European Commission President Jose Barroso met with Greek interim Prime Minister Panagiotis Pikrammenos on Wednesday, and reiterated the Commission's strong desire that Greece should remain a member of the euro area and that it will continue to do everything in its power for this to happen.
In a statement issued after his meting with the interim Premier, Barroso said he told Pikrammenos that his government had a clearly defined yet vital role to play in the coming weeks.
"The euro area has shown unprecedented solidarity to Greece and its people. It has made a commitment to maintain financial support for Greece as long as is necessary, assuming Greece maintains its commitment to implement the structural reforms that are essential for a return to growth. Without this solidarity, Greece will not be able to return to growth and prosperity," the statement added.
Barroso said he underlined the importance of Greece maintaining the commitments it had made.
He noted that the Greek people have made huge sacrifices, and wished if there were an easier way out of the crisis Greece is facing. But the fact is that the least difficult way is the full implementation of the second bail-out program agreed by Greece and its international creditors, according to the head of EU's executive arm.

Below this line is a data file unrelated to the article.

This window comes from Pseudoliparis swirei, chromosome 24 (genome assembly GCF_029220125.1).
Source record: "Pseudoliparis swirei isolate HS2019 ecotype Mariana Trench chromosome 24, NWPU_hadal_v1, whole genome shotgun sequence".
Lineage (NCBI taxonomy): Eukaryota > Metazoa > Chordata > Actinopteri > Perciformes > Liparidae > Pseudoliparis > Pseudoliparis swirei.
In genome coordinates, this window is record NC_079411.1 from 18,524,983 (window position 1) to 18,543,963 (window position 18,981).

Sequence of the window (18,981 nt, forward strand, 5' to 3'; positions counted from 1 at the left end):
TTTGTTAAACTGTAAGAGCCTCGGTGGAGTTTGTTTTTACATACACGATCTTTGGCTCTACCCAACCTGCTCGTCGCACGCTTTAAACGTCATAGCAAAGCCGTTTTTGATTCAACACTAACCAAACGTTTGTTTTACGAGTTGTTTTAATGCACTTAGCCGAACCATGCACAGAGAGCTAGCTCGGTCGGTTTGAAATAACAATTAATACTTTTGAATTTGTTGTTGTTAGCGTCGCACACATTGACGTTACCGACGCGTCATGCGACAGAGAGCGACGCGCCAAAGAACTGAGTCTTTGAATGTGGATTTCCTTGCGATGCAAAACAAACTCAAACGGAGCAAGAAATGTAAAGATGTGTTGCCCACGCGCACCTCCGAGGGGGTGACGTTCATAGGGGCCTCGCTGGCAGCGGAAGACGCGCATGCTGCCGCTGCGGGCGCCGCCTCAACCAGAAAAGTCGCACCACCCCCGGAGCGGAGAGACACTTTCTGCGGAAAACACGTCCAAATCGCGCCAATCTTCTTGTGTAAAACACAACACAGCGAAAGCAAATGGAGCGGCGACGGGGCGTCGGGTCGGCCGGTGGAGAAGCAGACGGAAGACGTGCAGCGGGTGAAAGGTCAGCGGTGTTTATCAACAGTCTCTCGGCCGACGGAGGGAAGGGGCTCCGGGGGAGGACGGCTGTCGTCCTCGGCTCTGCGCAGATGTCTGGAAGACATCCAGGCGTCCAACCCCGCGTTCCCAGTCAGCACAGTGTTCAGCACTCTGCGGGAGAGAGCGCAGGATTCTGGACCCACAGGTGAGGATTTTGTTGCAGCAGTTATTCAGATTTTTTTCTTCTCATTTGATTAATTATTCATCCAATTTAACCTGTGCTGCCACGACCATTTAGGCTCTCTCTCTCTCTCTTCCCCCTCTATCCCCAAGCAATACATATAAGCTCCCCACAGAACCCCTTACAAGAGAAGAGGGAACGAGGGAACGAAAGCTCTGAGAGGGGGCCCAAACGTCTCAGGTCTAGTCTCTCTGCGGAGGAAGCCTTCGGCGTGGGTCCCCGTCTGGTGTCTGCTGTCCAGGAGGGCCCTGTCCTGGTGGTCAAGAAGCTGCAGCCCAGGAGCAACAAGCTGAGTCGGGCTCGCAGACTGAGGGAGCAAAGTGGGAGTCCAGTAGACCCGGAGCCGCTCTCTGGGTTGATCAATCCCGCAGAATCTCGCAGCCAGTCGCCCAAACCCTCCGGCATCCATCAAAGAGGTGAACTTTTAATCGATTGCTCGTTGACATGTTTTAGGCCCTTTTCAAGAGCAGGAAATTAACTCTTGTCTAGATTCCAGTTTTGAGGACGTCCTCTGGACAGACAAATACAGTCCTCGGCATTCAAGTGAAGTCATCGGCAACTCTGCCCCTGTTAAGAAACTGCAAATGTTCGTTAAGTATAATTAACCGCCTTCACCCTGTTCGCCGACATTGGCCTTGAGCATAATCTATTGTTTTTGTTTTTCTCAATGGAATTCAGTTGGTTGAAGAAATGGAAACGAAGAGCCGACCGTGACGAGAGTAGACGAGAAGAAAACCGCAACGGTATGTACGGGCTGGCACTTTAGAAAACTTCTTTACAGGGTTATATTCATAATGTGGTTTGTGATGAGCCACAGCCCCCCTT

Barroso made it clear that it is the quickest way for Greece to return to growth and job creation and pledged the European Union's readiness to help the Greek people on this path.
Barroso's assurance comes a week after he told the United Nations General Assembly that the European Union will honor its commitments towards Greece in an effort to make sure it remains within the euro area, and in return, "we expect the Greek government - current and future - to fulfill the jointly agreed conditions for financial assistance."
A caretaker government headed by Pikrammenos will lead the country to fresh elections on June 17.
No parties were able to win clear majority in the May 6 parliamentary elections.
Greece was left with no option other than calling another election after talks between political parties to form a coalition government failed to reach agreement.
Recent polls suggest a new election could deliver an equally fragmented Parliament, with left-wing coalition Syriza, which opposes the government's austerity measures for securing a bailout, becoming the largest party.
Syriza wants to renegotiate the bailout package, a demand already rejected by Germany.
The election date is beyond the deadline for a new government to come to power if the debt-ridden country is to get the next installment of bailout fund from the European Union and the International Monetary Fund.
In such a scenario, chances are that Greece will fail to receive the loan amount, as the international lenders have warned that they will not discuss further aid disbursements until a new government is formed.
Greece faces the risk of exiting the eurozone if the country elects an anti-bailout government this time.
by RTT Staff Writer
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